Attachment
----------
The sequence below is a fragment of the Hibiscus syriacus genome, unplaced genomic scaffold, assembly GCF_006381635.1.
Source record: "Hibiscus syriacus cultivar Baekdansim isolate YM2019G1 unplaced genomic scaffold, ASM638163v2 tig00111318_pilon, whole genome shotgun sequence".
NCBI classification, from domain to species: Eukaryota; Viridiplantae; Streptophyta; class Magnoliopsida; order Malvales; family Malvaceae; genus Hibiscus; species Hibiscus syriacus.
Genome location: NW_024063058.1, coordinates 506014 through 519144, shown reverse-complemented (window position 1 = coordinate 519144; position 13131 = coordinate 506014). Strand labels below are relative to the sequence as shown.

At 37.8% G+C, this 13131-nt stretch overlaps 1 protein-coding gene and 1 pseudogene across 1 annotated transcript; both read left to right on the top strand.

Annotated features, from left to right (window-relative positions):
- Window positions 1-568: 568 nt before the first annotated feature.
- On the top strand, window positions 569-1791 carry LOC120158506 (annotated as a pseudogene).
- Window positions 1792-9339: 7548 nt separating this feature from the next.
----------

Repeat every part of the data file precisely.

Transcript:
The sequence below is a fragment of the Hibiscus syriacus genome, unplaced genomic scaffold, assembly GCF_006381635.1.
Source record: "Hibiscus syriacus cultivar Baekdansim isolate YM2019G1 unplaced genomic scaffold, ASM638163v2 tig00111318_pilon, whole genome shotgun sequence".
NCBI classification, from domain to species: Eukaryota; Viridiplantae; Streptophyta; class Magnoliopsida; order Malvales; family Malvaceae; genus Hibiscus; species Hibiscus syriacus.
Genome location: NW_024063058.1, coordinates 506014 through 519144, shown reverse-complemented (window position 1 = coordinate 519144; position 13131 = coordinate 506014). Strand labels below are relative to the sequence as shown.

At 37.8% G+C, this 13131-nt stretch overlaps 1 protein-coding gene and 1 pseudogene across 1 annotated transcript; both read left to right on the top strand.

Annotated features, from left to right (window-relative positions):
- Window positions 1-568: 568 nt before the first annotated feature.
- On the top strand, window positions 569-1791 carry LOC120158506 (annotated as a pseudogene).
- Window positions 1792-9339: 7548 nt separating this feature from the next.